When you are promised a "rate lock" from your lender, it means that you are guaranteed to keep a set interest rate for a determined period for the application process. This prevents you from going through your whole application process and discovering at the end that the interest rate has risen higher.
Although there might be a choice of rate lock periods (from 15 to 60 days), the longer spans are generally more expensive. A lending institution can agree to hold an interest rate and points for a longer period, like 60 days, but in exchange, the rate (and sometimes points) will be more than that of a rate lock of fewer days.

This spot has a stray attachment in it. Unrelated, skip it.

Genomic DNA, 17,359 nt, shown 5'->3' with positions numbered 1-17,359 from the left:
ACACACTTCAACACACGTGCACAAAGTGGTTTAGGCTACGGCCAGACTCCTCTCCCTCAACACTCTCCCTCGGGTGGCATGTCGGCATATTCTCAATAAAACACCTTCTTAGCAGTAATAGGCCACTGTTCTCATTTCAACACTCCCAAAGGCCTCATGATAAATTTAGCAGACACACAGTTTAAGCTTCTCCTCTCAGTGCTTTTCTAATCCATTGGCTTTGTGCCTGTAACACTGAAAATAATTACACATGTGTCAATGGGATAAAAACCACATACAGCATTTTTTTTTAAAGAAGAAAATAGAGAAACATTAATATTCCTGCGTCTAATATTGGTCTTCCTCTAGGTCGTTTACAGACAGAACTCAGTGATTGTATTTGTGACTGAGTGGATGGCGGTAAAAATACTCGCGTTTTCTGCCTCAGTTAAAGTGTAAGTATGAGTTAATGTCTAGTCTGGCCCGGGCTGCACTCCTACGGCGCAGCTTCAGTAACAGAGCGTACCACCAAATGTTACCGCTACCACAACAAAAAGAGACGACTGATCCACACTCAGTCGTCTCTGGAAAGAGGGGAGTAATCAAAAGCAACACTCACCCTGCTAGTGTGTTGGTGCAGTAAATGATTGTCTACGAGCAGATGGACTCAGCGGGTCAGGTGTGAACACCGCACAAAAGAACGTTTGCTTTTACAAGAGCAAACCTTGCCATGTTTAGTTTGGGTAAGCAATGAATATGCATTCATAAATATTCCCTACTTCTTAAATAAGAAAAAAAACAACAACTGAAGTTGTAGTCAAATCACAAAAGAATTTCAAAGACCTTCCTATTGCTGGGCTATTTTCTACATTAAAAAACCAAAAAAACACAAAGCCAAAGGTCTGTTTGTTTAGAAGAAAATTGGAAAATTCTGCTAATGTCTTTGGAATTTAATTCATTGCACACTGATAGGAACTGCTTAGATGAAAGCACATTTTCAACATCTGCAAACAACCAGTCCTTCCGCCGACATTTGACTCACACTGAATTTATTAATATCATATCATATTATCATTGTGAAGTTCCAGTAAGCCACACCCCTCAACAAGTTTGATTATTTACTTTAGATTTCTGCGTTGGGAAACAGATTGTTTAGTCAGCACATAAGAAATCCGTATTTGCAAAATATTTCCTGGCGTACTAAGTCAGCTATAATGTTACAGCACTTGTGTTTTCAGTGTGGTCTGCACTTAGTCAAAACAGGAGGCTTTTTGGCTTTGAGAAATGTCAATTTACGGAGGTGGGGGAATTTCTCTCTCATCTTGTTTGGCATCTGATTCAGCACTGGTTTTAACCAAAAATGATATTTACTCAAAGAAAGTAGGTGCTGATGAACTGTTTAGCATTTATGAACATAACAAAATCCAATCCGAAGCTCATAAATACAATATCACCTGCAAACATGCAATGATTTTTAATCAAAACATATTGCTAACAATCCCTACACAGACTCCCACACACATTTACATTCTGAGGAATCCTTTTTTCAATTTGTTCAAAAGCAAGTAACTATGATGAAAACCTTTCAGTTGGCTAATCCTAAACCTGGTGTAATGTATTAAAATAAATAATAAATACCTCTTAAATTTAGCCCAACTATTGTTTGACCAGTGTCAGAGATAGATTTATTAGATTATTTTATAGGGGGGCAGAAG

In addition to going with the shorter rate lock period, there are more ways you may be able to attain the best rate. The larger down payment you can pay, the lower the rate will be, since you will be starting with more equity. You can pay points to bring down your rate over the life of the loan, meaning you pay more up front. One strategy that is a good option for many people is to pay points to improve the interest rate over the term of the loan. You'll pay more initially, but you will come out ahead in the end.
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